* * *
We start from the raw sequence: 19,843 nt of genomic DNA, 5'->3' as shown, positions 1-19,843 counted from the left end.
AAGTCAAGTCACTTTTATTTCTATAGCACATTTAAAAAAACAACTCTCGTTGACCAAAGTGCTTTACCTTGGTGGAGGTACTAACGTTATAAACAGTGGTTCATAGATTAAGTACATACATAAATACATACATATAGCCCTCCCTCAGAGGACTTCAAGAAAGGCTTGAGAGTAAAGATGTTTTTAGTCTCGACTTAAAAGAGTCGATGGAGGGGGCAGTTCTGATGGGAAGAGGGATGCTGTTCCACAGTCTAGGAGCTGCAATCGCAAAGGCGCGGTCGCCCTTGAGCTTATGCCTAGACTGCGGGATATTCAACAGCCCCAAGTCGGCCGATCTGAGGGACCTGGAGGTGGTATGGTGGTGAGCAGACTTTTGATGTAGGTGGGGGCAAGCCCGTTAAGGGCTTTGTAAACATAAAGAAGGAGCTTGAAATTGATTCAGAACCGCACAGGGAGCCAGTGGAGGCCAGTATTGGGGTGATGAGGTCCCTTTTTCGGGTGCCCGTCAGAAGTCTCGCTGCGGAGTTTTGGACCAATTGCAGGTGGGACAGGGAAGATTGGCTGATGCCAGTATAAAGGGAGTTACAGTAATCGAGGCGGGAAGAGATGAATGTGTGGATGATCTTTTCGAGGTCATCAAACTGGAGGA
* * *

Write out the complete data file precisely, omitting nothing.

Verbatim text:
We start from the raw sequence: 19,843 nt of genomic DNA, 5'->3' as shown, positions 1-19,843 counted from the left end.
AAGTCAAGTCACTTTTATTTCTATAGCACATTTAAAAAAACAACTCTCGTTGACCAAAGTGCTTTACCTTGGTGGAGGTACTAACGTTATAAACAGTGGTTCATAGATTAAGTACATACATAAATACATACATATAGCCCTCCCTCAGAGGACTTCAAGAAAGGCTTGAGAGTAAAGATGTTTTTAGTCTCGACTTAAAAGAGTCGATGGAGGGGGCAGTTCTGATGGGAAGAGGGATGCTGTTCCACAGTCTAGGAGCTGCAATCGCAAAGGCGCGGTCGCCCTTGAGCTTATGCCTAGACTGCGGGATATTCAACAGCCCCAAGTCGGCCGATCTGAGGGACCTGGAGGTGGTATGGTGGTGAGCAGACTTTTGATGTAGGTGGGGGCAAGCCCGTTAAGGGCTTTGTAAACATAAAGAAGGAGCTTGAAATTGATTCAGAACCGCACAGGGAGCCAGTGGAGGCCAGTATTGGGGTGATGAGGTCCCTTTTTCGGGTGCCCGTCAGAAGTCTCGCTGCGGAGTTTTGGACCAATTGCAGGTGGGACAGGGAAGATTGGCTGATGCCAGTATAAAGGGAGTTACAGTAATCGAGGCGGGAAGAGATGAATGTGTGGATGATCTTTTCGAGGTCATCAAACTGGAGGA